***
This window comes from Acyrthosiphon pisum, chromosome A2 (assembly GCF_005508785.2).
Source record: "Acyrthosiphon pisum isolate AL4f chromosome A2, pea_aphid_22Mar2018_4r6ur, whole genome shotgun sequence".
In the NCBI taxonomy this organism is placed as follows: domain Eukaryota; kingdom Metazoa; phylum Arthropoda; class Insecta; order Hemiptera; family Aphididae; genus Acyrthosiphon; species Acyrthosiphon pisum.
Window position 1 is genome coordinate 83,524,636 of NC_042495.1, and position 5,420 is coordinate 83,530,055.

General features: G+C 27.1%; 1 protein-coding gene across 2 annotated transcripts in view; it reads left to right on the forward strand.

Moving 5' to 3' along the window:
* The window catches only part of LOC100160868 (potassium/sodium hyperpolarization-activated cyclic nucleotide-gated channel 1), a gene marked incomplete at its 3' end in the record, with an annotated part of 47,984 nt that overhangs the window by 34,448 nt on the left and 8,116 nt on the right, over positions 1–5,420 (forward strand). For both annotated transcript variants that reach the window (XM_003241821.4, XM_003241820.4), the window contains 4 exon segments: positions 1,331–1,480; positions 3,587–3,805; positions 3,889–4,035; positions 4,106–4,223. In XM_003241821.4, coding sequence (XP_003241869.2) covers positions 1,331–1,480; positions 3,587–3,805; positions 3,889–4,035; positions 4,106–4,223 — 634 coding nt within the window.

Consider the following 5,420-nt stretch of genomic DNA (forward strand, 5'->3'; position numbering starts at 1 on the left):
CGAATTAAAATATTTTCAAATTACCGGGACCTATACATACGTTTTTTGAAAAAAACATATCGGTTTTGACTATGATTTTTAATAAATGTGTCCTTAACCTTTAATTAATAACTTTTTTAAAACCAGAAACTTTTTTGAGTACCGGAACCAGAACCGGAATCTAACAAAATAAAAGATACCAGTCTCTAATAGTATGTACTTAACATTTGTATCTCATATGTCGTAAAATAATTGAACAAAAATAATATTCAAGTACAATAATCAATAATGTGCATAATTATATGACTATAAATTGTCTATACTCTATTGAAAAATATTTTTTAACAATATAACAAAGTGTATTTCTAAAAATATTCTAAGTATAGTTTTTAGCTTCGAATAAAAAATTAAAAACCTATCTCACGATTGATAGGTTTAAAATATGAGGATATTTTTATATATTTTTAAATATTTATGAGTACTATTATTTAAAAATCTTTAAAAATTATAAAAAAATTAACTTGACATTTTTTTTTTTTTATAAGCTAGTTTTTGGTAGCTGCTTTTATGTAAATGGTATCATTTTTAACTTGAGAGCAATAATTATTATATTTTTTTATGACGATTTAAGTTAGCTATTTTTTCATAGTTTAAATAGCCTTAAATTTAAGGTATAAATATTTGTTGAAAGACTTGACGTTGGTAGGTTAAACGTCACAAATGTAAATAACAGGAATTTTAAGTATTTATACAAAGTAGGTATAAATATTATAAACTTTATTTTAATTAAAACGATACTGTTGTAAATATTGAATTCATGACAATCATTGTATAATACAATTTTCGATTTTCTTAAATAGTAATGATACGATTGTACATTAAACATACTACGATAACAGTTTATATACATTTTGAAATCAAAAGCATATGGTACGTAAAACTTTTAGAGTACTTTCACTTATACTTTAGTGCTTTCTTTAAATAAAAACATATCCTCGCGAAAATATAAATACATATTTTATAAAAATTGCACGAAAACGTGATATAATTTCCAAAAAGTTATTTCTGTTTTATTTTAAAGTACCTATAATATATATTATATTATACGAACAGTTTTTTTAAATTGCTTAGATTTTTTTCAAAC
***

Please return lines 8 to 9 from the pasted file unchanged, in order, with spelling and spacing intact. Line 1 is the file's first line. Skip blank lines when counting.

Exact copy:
Consider the following 5,420-nt stretch of genomic DNA (forward strand, 5'->3'; position numbering starts at 1 on the left):
CGAATTAAAATATTTTCAAATTACCGGGACCTATACATACGTTTTTTGAAAAAAACATATCGGTTTTGACTATGATTTTTAATAAATGTGTCCTTAACCTTTAATTAATAACTTTTTTAAAACCAGAAACTTTTTTGAGTACCGGAACCAGAACCGGAATCTAACAAAATAAAAGATACCAGTCTCTAATAGTATGTACTTAACATTTGTATCTCATATGTCGTAAAATAATTGAACAAAAATAATATTCAAGTACAATAATCAATAATGTGCATAATTATATGACTATAAATTGTCTATACTCTATTGAAAAATATTTTTTAACAATATAACAAAGTGTATTTCTAAAAATATTCTAAGTATAGTTTTTAGCTTCGAATAAAAAATTAAAAACCTATCTCACGATTGATAGGTTTAAAATATGAGGATATTTTTATATATTTTTAAATATTTATGAGTACTATTATTTAAAAATCTTTAAAAATTATAAAAAAATTAACTTGACATTTTTTTTTTTTTATAAGCTAGTTTTTGGTAGCTGCTTTTATGTAAATGGTATCATTTTTAACTTGAGAGCAATAATTATTATATTTTTTTATGACGATTTAAGTTAGCTATTTTTTCATAGTTTAAATAGCCTTAAATTTAAGGTATAAATATTTGTTGAAAGACTTGACGTTGGTAGGTTAAACGTCACAAATGTAAATAACAGGAATTTTAAGTATTTATACAAAGTAGGTATAAATATTATAAACTTTATTTTAATTAAAACGATACTGTTGTAAATATTGAATTCATGACAATCATTGTATAATACAATTTTCGATTTTCTTAAATAGTAATGATACGATTGTACATTAAACATACTACGATAACAGTTTATATACATTTTGAAATCAAAAGCATATGGTACGTAAAACTTTTAGAGTACTTTCACTTATACTTTAGTGCTTTCTTTAAATAAAAACATATCCTCGCGAAAATATAAATACATATTTTATAAAAATTGCACGAAAACGTGATATAATTTCCAAAAAGTTATTTCTGTTTTATTTTAAAGTACCTATAATATATATTATATTATACGAACAGTTTTTTTAAATTGCTTAGATTTTTTTCAAAC